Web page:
Text of the ‘Amendment Act’ has so far not been released officially, though a ‘possibly correct’ version is under circulation on the internet. Most of the issues mentioned in the December Release, on the website, including those then available to the media, but not on website, are traceable in the ‘Draft Amendment Act’. The matter of ‘not disclosing file-notings’ has been included in the Definition clause, in a round about manner, e.g., not directly in Sec.2(i)(a), concerning ‘file’, but via Sec.2(i)(d), which is ‘any other material produced by a computer or any other device’. Non-disclosure of file notings , of all sorts, is sprinkled all over the Draft. Notings even on matters such as the so-called development and social issues have not been spared. Even mundane administrative matters find themselves equated with ‘cabinet papers’. There is not even formal introduction of the term: ‘substantive notings’, and other high-sounding terms, in section 2 of the Act, entitled: ‘Definitions’. That most of the proposed amendments are unconstitutional, in terms of fundamental right of the citizen under the constitution. Voice of public is being ignored. Voice of former prominent executives and of judicial luminaries is of no avail. The citizen is gagged. The only thing which the Government banks seems to be ‘representations made by unideclared concerned citizens and taking into account all relevant factors’. That the RTI Act did not include any provision for full disclosure of “file notings” by officials, is being read in the said words not contained in section 2(f) of the Act, forgetting at the same time that by no stretch of imagination of a ‘reasonable person’, can a ‘file’ be a meaningful entity, if only either of the two parts: the ‘notings-part’ or the ‘PUC-part’ are seen separately/ independently. One is reminded of the saying: ‘you can take the horse to water, but you cannot make him drink’. This Government cannot be made to see the truth, as it does not wish to do so. For it all files/matters are at par with Section.8 of the ACT, as far as File notings are concerned.

    With a view to get some requisite information, on the background of the obnoxious alteration done on the website, by the DOPT, three Request Applications, dated June 27, 2006, were made under Sec.6 of the Act, to PIOs in concerned Ministries. One of them, after waiting for 30 days, replied on on 27-7-2006, sending back the Rs. 50/- IPO, paid as fee of Rs.10/- plus Rs. 40/- as estimated cost of material, on 14 items of requested information. The ground: ‘there is no provision to refund the excess amount to the Applicant. One wonders whether ther should have been two different Bank Drafts or IPOs, one for Rs.10 and ither for the balance costs. It is both ‘deemed refusal’ as well as ‘mala fide denial’ Another has said in reply dated 28-7-2006 that the government is considering certain amendments in the RTI Act, and that since draft cabinet note was sent vide ID Note dated 24-5-2006, and concurrence of Ministry of law received vide ID Note dated 22-6-2006, reply could not be sent earlier as the relevant file remained under submission. The third, did a remarkable job by sending copies of three-page Noting, plus copy of Office Memorandum dated 25-11-2005 and copy of another OM dated 19-7-2006, entitled: ‘The Right to Information Act, 2005 – Access to file notings by the citizens under the Act’, Para 2 of which reads:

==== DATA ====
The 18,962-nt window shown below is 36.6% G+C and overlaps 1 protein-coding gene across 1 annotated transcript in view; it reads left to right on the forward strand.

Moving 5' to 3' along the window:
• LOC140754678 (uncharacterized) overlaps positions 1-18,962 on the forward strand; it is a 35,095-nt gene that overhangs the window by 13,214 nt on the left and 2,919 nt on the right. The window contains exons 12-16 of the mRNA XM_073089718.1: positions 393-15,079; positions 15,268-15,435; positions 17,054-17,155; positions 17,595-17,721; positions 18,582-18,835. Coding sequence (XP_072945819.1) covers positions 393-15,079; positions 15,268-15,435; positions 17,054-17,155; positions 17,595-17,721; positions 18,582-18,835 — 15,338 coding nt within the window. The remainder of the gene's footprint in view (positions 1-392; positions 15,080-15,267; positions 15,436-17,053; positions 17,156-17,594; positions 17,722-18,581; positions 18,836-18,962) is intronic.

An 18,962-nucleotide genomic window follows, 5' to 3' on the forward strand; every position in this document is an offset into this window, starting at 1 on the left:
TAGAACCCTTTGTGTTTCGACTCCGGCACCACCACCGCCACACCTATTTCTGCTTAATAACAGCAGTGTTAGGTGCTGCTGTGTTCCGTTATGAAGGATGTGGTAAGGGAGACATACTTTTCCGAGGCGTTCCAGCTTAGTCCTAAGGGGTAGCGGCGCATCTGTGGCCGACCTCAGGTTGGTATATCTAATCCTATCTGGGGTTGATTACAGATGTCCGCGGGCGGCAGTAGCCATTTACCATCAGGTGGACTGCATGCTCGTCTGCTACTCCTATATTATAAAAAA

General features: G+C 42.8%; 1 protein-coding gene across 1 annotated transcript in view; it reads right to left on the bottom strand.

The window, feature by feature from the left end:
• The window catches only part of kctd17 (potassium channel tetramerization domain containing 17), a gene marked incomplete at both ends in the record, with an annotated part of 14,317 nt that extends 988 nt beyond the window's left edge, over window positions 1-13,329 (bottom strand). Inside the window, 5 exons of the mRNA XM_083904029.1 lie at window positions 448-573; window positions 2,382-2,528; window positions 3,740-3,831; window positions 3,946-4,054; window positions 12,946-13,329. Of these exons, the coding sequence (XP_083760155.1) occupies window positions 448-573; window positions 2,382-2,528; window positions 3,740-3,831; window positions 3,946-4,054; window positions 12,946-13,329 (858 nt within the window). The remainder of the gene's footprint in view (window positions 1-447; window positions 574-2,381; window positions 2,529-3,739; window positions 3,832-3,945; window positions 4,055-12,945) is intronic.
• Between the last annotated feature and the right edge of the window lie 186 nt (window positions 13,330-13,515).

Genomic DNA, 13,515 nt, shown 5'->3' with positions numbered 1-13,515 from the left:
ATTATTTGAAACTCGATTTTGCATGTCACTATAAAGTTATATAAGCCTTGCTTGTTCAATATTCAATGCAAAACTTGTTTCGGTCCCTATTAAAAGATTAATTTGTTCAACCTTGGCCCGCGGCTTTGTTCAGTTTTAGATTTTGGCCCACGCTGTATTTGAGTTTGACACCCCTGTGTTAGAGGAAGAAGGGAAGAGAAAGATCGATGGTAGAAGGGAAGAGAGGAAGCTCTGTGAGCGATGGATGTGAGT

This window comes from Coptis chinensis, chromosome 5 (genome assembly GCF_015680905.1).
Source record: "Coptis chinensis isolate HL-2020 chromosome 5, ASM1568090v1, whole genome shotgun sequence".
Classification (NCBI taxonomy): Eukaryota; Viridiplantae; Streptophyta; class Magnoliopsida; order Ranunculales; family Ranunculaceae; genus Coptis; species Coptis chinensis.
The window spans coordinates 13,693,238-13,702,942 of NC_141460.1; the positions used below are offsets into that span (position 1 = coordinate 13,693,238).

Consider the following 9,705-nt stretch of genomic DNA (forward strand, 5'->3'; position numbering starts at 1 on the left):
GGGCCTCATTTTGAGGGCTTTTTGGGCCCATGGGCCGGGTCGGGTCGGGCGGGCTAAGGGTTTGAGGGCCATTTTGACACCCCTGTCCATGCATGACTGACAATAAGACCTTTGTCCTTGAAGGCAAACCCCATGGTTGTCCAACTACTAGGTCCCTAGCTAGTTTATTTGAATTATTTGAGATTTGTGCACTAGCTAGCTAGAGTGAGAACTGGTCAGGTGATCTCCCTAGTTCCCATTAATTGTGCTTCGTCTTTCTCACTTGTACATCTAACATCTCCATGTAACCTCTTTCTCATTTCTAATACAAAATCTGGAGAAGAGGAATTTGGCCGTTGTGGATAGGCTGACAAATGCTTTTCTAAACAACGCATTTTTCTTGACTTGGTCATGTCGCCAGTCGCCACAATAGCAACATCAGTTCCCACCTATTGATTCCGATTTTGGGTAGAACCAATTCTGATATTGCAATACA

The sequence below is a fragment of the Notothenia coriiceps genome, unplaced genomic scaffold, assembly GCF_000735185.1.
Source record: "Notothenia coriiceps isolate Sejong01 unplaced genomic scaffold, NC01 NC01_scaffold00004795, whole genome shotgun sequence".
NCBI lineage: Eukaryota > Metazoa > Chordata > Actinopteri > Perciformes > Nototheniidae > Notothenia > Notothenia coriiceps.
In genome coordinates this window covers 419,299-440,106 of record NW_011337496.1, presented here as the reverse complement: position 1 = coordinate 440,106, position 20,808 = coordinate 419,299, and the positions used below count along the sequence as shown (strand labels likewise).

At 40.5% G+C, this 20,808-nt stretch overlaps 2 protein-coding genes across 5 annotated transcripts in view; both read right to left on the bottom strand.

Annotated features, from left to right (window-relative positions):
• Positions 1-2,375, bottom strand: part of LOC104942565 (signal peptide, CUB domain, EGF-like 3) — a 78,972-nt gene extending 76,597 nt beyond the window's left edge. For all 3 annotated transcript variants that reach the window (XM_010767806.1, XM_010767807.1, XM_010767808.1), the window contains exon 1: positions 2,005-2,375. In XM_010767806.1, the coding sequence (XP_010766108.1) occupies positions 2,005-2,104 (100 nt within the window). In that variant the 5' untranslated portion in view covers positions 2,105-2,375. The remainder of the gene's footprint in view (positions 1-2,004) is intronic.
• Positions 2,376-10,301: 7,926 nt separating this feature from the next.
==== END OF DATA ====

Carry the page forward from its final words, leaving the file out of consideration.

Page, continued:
“On a specific reference made to them, the Ministry of Law and Justice have now advised as under: …..Disclosure of Information under the Act is subject to exemption provided under section 8 of the Act. In other words the definition of the word ‘information’ has to be read under section 8 of the Act. Therefore, the piece of information can be protected from disclosure if the public authority is satisfied that in public interest such disclosure outweighs the harm to the protected interests.”

    The above view of its own Ministry, along with the so many wise counsel, should enable the government to have a relook on the entire matter, and shelve the proposed amendment for a couple of years. Give a chance to the RTI baby to live, and see how it grows.

    P.K. Aditya, Chandigarh.